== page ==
Month: 17 Mar 2018
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Prospective multicenter cohort study shows association between cytokine biomarkers and anti-VEGF treatment of DME
Canadian research with DME (diabetic macular edema) patients has shown a statistically significant association between aqueous humour levels of ICAM-1 (intercellular adhesion molecule-1) and a favourable anatomic response to ranibizumab therapy. The clinical research study, conducted by investigators at the Department of Ophthalmology, St. Michael’s Hospital, Toronto, showed that an increasing baseline level of aqueous ICAM-1 appeared to associate with a reduced macular volume on SD-OCT at 3 months. In addition, increasing baseline aqueous VEGF appeared to associate with a less favorable SD-OCT macular volume response at 3 months. As a result, characterization of such biomarkers may assist in selecting positive responders for ranibizumab treatment as early as possible, thereby optimizing patient outcomes and minimizing needless ocular injection regimens for patients unlikely to respond.
While the efficacy of anti-VEGF agents in the treatment of DME has been established and validated in clinical use, not all patients respond identically. Some patients can experience rapid resolution of edema, coupled with functional visual gains, while other show little or no benefit. The specific reasons remain unclear although the heterogeneous effect may in part derive from the complexity of the disorder at a molecular level where the pathogenesis is driven not only be VEGF, but also by other cytokines including ICAM-1 and IL-6, among others. To understand the process further, the Canadian research group aimed to determine if there might be any association between baseline aqueous levels of VEGF and ICAM-1 and the anatomic response brought about by ranibizumab treatment in DME patients. 48 DME patients were recruited, each receiving monthly injections of ranibizumab, 0.5mg, for 3 months while 0.2ml of aqueous fluid was obtained for cytokine analysis at baseline and repeated at the 2-month visit. A variety of measurements were performed including those for VEGF, placental growth factor, transforming growth factor beta 2, intercellular adhesion molecule 1 (ICAM-1), interleukin 6 (IL-6), IL-8, IL-10, vascular intercellular adhesion molecule, and monocyte chemo-attractant protein 1.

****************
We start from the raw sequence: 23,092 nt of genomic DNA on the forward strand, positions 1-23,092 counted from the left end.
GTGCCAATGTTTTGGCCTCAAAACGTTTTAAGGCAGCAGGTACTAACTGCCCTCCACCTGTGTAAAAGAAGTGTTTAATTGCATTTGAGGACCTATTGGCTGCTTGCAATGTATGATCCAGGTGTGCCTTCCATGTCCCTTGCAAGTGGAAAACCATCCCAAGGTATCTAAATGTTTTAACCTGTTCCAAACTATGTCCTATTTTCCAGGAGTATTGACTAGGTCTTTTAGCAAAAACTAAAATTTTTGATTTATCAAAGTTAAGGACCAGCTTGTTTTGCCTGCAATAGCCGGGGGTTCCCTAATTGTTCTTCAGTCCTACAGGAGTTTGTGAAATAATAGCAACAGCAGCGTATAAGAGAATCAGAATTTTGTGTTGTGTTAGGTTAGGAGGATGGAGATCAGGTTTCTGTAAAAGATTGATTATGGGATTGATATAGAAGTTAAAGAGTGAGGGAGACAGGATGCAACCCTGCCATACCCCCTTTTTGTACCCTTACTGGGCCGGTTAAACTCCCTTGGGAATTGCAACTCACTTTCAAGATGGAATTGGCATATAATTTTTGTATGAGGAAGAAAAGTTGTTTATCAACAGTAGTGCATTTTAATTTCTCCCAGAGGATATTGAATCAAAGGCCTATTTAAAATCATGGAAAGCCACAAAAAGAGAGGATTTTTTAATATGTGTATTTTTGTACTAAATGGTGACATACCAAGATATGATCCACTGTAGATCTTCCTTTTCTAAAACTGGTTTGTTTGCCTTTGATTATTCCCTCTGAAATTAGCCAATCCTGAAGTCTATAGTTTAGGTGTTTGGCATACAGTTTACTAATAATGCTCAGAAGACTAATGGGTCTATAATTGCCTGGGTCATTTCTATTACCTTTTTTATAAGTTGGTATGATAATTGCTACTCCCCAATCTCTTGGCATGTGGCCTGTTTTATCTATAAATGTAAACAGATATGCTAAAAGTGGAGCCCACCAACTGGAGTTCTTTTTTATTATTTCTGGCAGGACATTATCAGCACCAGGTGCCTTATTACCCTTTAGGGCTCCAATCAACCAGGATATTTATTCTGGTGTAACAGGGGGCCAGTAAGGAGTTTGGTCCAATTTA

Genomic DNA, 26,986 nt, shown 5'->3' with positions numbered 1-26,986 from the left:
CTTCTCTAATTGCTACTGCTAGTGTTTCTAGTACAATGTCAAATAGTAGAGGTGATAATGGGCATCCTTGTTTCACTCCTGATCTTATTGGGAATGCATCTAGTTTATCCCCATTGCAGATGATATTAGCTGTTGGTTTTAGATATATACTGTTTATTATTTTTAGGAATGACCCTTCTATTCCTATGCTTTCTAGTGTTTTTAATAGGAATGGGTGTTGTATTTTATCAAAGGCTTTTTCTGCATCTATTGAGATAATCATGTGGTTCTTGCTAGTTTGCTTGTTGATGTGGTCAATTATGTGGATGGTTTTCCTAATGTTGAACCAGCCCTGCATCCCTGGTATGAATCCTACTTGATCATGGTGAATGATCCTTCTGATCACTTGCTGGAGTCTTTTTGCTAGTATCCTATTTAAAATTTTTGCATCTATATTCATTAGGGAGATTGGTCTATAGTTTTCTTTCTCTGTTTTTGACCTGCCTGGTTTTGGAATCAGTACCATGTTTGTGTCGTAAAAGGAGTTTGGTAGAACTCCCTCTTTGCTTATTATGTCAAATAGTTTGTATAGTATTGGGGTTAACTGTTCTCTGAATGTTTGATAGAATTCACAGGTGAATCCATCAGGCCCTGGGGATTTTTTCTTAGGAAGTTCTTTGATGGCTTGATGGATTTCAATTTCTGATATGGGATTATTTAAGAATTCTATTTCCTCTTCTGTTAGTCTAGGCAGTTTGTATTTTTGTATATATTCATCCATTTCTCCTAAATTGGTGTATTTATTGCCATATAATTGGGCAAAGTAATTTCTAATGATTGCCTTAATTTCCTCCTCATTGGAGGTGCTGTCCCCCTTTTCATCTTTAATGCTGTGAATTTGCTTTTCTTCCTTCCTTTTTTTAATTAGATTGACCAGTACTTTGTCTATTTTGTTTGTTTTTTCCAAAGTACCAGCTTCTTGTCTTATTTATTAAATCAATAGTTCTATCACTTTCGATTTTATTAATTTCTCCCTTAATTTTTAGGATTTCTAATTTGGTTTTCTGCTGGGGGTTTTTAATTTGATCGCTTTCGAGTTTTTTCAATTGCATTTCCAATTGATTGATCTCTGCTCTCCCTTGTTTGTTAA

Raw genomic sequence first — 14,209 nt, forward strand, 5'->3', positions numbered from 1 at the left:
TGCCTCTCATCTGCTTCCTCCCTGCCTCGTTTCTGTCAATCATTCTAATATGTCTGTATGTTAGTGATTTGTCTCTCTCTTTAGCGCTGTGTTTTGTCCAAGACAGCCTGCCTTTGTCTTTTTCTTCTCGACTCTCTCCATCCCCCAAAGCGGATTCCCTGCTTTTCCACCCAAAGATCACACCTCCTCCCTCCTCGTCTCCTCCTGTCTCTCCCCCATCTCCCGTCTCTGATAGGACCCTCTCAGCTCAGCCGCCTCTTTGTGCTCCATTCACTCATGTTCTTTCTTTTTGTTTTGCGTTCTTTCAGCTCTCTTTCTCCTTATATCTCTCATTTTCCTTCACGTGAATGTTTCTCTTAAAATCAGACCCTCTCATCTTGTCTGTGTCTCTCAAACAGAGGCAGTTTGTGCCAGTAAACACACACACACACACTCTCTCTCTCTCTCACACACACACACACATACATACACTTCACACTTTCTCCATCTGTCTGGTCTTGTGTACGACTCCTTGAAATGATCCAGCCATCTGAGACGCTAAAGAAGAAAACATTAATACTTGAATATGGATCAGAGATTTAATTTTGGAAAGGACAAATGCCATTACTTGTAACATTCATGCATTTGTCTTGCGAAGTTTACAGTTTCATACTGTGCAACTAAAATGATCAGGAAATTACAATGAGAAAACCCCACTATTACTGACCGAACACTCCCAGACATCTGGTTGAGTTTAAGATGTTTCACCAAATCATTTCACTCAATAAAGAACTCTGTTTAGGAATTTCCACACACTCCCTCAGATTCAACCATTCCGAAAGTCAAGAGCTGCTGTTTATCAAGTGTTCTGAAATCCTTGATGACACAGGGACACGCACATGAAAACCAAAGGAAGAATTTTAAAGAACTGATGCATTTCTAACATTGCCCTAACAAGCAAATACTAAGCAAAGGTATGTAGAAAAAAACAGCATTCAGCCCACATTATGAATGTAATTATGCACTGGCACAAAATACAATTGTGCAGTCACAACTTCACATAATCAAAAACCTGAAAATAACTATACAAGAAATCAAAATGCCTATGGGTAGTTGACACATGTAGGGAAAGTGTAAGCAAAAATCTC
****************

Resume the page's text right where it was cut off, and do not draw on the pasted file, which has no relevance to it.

Results of the study showed that a number of cytokines were lower at month 2 compared to baseline including ICAM-1 (median change, −190.88; interquartile range [IQR], −634.20 to −26.54; P < .001), VEGF (median change, −639.45; IQR, −1040.61 to −502.61; P < .001), placental growth factor (median change, −1.31; IQR, −5.99 to −0.01; P < .001), IL-6 (median change, −38.61; IQR, −166.72 to −2.80; P < .001), and monocyte chemo-attractant protein 1 (median change, −90.13; IQR, −382.74 to 109.47; P = .01). When the data was controlled for age, foveal avascular zone size, and severity of retinopathy, a multiple linear regression analysis indicated that increasing baseline aqueous ICAM-1 associated with a favorable anatomic response, in terms of reduced SD-OCT macular volume at 3 months, whereby every additional 100 pg/mL of baseline ICAM-1 associated with a volume reduction of 0.0379mm3; P = .01). In addition the researchers were also able to demonstrate that increasing baseline aqueous VEGF associated with a less favorable SD-OCT macular volume response at 3 months, in this case, every additional 100 pg/mL of baseline VEGF associated with an increase of 0.0731mm3; P = .02), and associated with lower odds of being a central subfield thickness (CST) “responder” (odds ratio, 0.868; 95%CI, 0.755-0.998). In other words, higher ICAM-1 levels appeared to be associated with a better therapeutic response – in particular, for every 100pg/mL increase in ICAM-1, the odds of a macular volume response increased by 27%, while for every 100pg/mL increase in VEGF there was a 20.7% decrease in the odds of a macular volume response. While the authors of the study identified a number of limitations, the study concluded that the data gathered introduced “the novel paradigm of cytokine-guided treatment algorithms whereby clinicians might tailor therapy by choosing among a variety of therapeutic agents based on a patient’s individual intraocular cytokine profile. Furthermore, our findings suggest ICAM-1 may be not only a biomarker of disease severity and anatomic response but also a potential therapeutic target in DME, recognizing that in patients with DME, there is not always a direct correlation between anatomic and visual acuity response.”Back to previous